GBP/ZAR Exchange Rate News: Pound to Rand Advance Triggered by Rising US Dollar

July 26, 2018 – Written by James Fuller

On Wednesday, the Pound opened trading against the South African Rand at a level of 17.4681 and later closed down lower at 17.3054.

This decline in the value of the Pound was caused by a cautious trader reaction to Confederation of British Industry (CBI) data covering retail activity in July.

The CBI’s distributive trades reading declined from 32 points to 20 as predicted, which was slightly better than the anticipated 15 point reading.

Despite the supposed good news, CBI experts stressed that there might be a future retail sector slowdown.

Pound to South African Rand (GBP/ZAR) Exchange Rate Rises despite Brexit ‘Stockpile’ Report

The Pound’s (GBP) 0.4% advance against the South African Rand (ZAR) today is mainly down to the Rand weakening; the latest UK news has been relatively unsupportive.

This domestic event has been the report that the UK government intends to stockpile food and medical supplies if there is no Brexit deal in 2019, which has unsettled GBP traders.

A ‘no-deal’ Brexit is considered the worst-case scenario, but the fact that it is seen as a real possibility has rattled GBP traders today and prevented further gains against the Rand.

South African Rand to Pound (ZAR/GBP) Exchange Rate Slides on US Dollar Advance

The South African Rand (ZAR) has fallen in value against the Pound (GBP) today, which is mainly down to the latest US developments.

The US Dollar traded poorly earlier on, but has since recovered and risen in value, lowering demand for the riskier Rand in the process.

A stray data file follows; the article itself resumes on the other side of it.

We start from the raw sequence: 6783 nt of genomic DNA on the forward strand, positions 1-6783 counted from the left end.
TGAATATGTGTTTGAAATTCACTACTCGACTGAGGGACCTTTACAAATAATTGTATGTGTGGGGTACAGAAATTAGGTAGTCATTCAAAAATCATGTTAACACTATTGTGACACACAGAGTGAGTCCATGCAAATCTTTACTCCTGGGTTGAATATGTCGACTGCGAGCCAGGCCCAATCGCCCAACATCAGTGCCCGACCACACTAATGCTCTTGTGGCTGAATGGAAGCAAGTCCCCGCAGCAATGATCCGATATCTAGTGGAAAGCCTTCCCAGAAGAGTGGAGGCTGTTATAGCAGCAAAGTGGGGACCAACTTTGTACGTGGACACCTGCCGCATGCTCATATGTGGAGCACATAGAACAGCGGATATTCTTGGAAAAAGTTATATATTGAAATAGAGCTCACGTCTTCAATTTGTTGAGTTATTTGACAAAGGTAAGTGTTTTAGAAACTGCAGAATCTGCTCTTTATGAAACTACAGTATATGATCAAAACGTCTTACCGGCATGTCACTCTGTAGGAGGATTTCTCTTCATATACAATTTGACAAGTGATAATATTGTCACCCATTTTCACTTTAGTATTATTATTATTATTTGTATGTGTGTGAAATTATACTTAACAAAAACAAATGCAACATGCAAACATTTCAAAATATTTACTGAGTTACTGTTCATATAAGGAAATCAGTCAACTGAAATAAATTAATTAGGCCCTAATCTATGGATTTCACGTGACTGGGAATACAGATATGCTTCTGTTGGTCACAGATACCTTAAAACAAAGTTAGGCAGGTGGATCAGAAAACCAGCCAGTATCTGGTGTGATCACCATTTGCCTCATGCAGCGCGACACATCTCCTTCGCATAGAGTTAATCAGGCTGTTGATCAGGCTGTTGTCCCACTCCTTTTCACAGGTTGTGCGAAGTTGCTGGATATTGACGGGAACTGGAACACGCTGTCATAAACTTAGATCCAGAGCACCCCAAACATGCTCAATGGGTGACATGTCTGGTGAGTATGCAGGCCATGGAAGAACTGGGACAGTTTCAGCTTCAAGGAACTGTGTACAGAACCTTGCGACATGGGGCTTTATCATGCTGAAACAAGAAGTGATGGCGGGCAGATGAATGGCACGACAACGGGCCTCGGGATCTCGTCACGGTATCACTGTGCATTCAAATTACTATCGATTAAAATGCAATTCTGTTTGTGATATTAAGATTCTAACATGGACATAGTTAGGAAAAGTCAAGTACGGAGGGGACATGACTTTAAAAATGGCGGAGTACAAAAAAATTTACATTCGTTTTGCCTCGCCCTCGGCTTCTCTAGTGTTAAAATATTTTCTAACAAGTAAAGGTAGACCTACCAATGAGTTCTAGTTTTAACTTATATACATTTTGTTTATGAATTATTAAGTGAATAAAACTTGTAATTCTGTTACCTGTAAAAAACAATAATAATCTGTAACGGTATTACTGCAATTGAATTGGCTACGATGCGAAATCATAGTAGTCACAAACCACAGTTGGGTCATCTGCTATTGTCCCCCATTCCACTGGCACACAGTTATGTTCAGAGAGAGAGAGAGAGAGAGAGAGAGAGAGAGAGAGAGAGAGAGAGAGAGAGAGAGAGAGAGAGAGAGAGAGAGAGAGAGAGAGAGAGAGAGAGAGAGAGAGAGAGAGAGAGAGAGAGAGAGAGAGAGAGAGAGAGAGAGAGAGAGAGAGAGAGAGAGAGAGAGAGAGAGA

South African Rand traders have been going through an uncertain phase recently, primarily because of fading confidence in the ability of President Cyril Ramaphosa to implement real economic reform.

Pound Sterling to South African Rand Exchange Rate Forecast: Are GBP/ZAR Gains ahead on BoE Interest Rate Hike?

The Pound (GBP) has a chance to rise against the South African Rand (ZAR) in the coming week, when the Bank of England (BoE) makes its August interest rate decision on Thursday.

This will likely be the most important UK economic announcement of the week, as it could finally bring a ‘proper’ BoE interest rate hike from 0.5% to 0.75%.

Prior to 2016, the UK central bank hadn’t adjusted interest rates from 0.5% since 2009 and had last raised rates in mid-2007.

After the 2016 EU Referendum, the BoE cut interest rates to a historic low of 0.25%, later restoring them back to 0.5% in 2017.

Economists are currently on the fence about whether an August interest rate hike is really likely, given that recent UK economic data has been poor enough to warrant another freeze from the UK central bank.

Backing higher rates, Rathbones Head of Asset Allocation Research Edward Smith says:

‘The Bank’s latest narrative makes sense. Echoing the Office for Budget Responsibility, and in line with our own modelling, it now estimates that the UK’s productive capacity can expand at an annualised rate of just 1.5% a year.

‘If GDP growth (demand) comes in above that, it’s likely to be inflationary and will require a higher policy rate, even though growth of 1.5-2.0% still seems weak.

‘Recent data suggests that growth in the second quarter could be a little north of 1.5%, and that could continue into the third quarter. So let’s show some follow-through and hike.’

On the other hand, however, SEB’s Richard Falkenhall cautions that:

‘A rate hike in August is, if not a policy error, at least questionable. UK economic growth is not at all that strong … wage growth has not at all reacted as in the past and appears to have eased again in recent months.

‘Inflation … is already falling and seems set to continue to end up below the inflation target by the end of this year.

‘In fact, core inflation fell below the target to 1.9% in June.

‘The Brexit process creates a huge amount of uncertainty, which is bad for growth. [This shows that] there are several reasons why the BoE should be a little more patient and leave policy unchanged in August.’

Simply put, an interest rate hike might push the Pound to annual highs against the Rand, while another rate freeze could devalue Sterling.

Next week’s first major South African data will arrive sooner, consisting of Tuesday’s trade balance and unemployment rate data.

The jobless rate is forecast to rise from 26.7% to 27%, but the Rand could still appreciate if June’s trade surplus grows as forecast.

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TAGS: Pound Rand Forecasts